A Major League Baseball panel's recent decision would rewrite the economics of the relationship between the Orioles and Washington Nationals, diverting tens of millions of dollars in annual profits from the regional television network that primarily benefit the Baltimore team, according to baseball sources. The private decision, made by three club owners selected by Commissioner Bud Selig, would diminish the amount of money the Orioles receive under a 2005 agreement establishing how money from Mid-Atlantic Sports Network is to be divided by the neighboring teams.
SPORTS
By Jeff Zrebiec, The Baltimore Sun | July 25, 2014
Jimmy Smith knew what was on everybody's mind. So before the assembled reporters could ask him a question, Smith had one of his own. “Can I start off?,” he asked as he settled behind a microphone outside the Ravens' practice facility following the second full-squad workout Friday. The floor was his. “The incident that occurred is still a legal matter so I'm not able to discuss that right now,” Smith said in his first public comments since his July 12 arrest for misdemeanor disorderly conduct.
NEWS
July 8, 2014
Within hours of the Supreme Court's decision last week that closely-held corporations could deny coverage for contraceptives through their employees' health insurance policies if doing so violated the owners' religious convictions, Gov. Martin O'Malley took to Twitter to decry the verdict: "No woman should have her health care decisions made by her boss. Period. This decision is wrong and a setback for women's health. " Lt. Gov. Anthony G. Brown, who is running to replace his term-limited boss, wasn't far behind with his own statement: "No one has the right to dictate personal health care decisions to a woman, certainly not her employer.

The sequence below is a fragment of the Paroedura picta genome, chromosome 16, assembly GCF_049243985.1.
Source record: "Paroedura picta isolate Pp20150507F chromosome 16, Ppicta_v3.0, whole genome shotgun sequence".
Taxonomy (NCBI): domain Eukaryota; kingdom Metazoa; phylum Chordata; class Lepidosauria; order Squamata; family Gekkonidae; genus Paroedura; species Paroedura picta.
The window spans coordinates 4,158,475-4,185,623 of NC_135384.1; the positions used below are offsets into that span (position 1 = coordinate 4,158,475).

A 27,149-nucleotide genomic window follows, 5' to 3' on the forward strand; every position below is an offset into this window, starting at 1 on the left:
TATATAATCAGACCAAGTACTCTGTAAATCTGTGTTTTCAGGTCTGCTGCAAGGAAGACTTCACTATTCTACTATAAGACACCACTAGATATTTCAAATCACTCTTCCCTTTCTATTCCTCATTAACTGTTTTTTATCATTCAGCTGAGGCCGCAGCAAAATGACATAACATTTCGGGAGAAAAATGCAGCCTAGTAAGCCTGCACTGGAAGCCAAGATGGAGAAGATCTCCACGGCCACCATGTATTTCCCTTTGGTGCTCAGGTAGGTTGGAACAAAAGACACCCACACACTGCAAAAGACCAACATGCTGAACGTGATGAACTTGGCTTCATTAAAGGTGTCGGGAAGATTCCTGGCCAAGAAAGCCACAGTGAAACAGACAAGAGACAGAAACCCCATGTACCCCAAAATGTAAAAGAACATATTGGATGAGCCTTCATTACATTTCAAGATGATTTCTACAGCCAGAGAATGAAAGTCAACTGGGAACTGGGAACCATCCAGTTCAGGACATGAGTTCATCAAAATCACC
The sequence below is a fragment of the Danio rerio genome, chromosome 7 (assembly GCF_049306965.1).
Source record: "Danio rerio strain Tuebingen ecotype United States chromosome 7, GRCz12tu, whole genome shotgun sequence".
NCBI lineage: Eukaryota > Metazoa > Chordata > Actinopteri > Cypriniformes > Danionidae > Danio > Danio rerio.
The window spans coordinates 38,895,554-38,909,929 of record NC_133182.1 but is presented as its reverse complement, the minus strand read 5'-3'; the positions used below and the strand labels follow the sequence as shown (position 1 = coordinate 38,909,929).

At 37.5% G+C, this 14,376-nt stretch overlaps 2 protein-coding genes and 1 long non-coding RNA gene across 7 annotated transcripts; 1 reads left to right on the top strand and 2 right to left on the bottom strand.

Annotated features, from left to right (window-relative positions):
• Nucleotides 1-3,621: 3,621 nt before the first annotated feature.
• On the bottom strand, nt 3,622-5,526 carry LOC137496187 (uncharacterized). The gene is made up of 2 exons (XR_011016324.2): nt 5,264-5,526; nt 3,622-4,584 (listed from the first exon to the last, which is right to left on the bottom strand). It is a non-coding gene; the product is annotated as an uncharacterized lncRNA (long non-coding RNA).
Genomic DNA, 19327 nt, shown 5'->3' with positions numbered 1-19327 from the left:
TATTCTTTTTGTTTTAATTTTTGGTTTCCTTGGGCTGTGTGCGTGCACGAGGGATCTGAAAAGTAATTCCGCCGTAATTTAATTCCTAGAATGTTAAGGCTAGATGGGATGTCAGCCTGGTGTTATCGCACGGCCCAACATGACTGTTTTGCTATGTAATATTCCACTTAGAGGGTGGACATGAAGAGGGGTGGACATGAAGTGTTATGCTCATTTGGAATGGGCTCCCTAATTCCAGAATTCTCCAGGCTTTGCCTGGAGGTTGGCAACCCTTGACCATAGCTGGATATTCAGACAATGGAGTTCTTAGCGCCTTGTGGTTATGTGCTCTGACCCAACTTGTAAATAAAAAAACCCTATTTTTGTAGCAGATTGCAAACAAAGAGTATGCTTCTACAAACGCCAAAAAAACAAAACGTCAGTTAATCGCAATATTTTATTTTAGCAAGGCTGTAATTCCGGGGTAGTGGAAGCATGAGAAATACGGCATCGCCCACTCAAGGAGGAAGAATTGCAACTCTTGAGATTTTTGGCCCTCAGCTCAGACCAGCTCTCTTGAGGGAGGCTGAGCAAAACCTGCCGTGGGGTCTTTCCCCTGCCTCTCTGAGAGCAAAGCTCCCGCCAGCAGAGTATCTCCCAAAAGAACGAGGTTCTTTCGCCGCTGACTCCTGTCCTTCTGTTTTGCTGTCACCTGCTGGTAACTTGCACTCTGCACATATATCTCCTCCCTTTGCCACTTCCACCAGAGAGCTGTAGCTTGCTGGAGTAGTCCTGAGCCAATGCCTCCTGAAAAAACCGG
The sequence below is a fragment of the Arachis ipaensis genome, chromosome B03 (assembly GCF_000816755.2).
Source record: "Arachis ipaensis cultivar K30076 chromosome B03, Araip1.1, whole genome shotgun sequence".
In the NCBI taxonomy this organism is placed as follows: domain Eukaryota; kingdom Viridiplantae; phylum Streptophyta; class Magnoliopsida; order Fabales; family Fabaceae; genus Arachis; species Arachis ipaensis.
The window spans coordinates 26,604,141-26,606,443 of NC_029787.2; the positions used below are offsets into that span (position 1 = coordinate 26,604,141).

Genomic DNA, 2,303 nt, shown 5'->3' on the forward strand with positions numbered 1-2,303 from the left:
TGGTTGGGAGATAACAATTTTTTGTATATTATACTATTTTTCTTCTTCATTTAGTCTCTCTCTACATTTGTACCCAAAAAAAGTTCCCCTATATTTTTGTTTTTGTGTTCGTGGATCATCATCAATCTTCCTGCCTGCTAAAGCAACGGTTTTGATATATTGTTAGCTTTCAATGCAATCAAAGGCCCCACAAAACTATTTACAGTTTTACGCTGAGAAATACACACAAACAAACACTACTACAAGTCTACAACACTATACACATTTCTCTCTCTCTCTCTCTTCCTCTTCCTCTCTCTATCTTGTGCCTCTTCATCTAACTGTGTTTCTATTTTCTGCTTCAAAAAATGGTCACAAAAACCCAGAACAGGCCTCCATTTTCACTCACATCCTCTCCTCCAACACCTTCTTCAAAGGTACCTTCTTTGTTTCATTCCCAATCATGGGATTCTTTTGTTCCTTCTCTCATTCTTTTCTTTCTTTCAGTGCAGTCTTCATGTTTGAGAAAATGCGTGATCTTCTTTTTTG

SPORTS
By JOHN EISENBERG | October 13, 1995
CLEVELAND -- The best baseball moment of 1995 came late in Game 5 of the divisional playoff series between the Seattle Mariners and New York Yankees, when Randy Johnson and Jack McDowell pitched in desperate relief despite having thrown thousands of pitches since May."Those were two warriors out there," Yankees manager Buck Showalter said after the Mariners had won. "One with the best stuff in the league and one with a big heart."Johnson was the one with the best stuff in the league, of course, and he appreciated the compliment.
SPORTS
By Justin George, The Baltimore Sun | June 22, 2014
They came to Power Plant Live! with American flags slung like capes around their necks, red-white-and-blue suspenders holding up their shorts and giant top hats festooned with enormous glittering stars that would make Uncle Sam blush. Fifteen minutes before the United States' World Cup match against Portugal, Bruce Springsteen's "Born in the U.S.A. " filled the downtown air. Ten minutes till the start, and the U.S. soccer chant, "I believe that we will win," reached a roar. A DJ whipped the crowd into bellowing "USA" with a few anxious minutes remaining.
NEWS
June 21, 2014
Under intense pressure to do something about the collapsing Iraqi state, President Barack Obama announced that he will send up to 300 special operations forces there to assess the situation and provide training and support to Iraq's armed forces. Meanwhile, he has positioned warships in the area and left open the possibility of air strikes in a battle zone that straddles the Iraq-Syria border. We worry that even this degree of involvement is a mistake. The conflict is transnational and sectarian, with Sunni Muslim groups that had been fighting the murderous Bashar Assad regime in Syria spilling into Iraq to fight the Shiite-dominated forces of President Nouri al-Maliki, whose policies have been oppressive toward the Sunni minority there.